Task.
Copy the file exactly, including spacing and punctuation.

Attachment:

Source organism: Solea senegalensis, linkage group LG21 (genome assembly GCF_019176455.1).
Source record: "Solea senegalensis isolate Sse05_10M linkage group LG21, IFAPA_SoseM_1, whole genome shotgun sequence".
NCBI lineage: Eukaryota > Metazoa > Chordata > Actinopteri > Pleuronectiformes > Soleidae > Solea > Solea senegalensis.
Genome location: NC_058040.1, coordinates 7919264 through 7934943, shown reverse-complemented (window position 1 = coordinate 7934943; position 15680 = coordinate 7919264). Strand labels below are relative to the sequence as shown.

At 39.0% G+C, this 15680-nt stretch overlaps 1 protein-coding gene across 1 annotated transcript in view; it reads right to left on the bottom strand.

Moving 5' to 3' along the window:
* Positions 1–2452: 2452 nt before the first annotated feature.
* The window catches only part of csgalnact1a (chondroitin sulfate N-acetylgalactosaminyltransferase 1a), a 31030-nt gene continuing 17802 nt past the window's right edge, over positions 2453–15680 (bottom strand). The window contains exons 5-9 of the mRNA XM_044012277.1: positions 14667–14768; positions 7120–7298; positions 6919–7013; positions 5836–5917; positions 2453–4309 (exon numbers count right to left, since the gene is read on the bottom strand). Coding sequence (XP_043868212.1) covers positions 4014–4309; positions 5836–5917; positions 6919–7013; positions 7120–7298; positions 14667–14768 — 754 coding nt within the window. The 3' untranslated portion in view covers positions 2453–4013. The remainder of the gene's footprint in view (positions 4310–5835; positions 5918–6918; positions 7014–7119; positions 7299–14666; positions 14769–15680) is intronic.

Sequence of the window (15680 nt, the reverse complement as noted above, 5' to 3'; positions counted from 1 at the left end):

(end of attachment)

Source organism: Solea senegalensis, linkage group LG21 (genome assembly GCF_019176455.1).
Source record: "Solea senegalensis isolate Sse05_10M linkage group LG21, IFAPA_SoseM_1, whole genome shotgun sequence".
NCBI lineage: Eukaryota > Metazoa > Chordata > Actinopteri > Pleuronectiformes > Soleidae > Solea > Solea senegalensis.
Genome location: NC_058040.1, coordinates 7919264 through 7934943, shown reverse-complemented (window position 1 = coordinate 7934943; position 15680 = coordinate 7919264). Strand labels below are relative to the sequence as shown.

At 39.0% G+C, this 15680-nt stretch overlaps 1 protein-coding gene across 1 annotated transcript in view; it reads right to left on the bottom strand.

Moving 5' to 3' along the window:
* Positions 1–2452: 2452 nt before the first annotated feature.
* The window catches only part of csgalnact1a (chondroitin sulfate N-acetylgalactosaminyltransferase 1a), a 31030-nt gene continuing 17802 nt past the window's right edge, over positions 2453–15680 (bottom strand). The window contains exons 5-9 of the mRNA XM_044012277.1: positions 14667–14768; positions 7120–7298; positions 6919–7013; positions 5836–5917; positions 2453–4309 (exon numbers count right to left, since the gene is read on the bottom strand). Coding sequence (XP_043868212.1) covers positions 4014–4309; positions 5836–5917; positions 6919–7013; positions 7120–7298; positions 14667–14768 — 754 coding nt within the window. The 3' untranslated portion in view covers positions 2453–4013. The remainder of the gene's footprint in view (positions 4310–5835; positions 5918–6918; positions 7014–7119; positions 7299–14666; positions 14769–15680) is intronic.

Sequence of the window (15680 nt, the reverse complement as noted above, 5' to 3'; positions counted from 1 at the left end):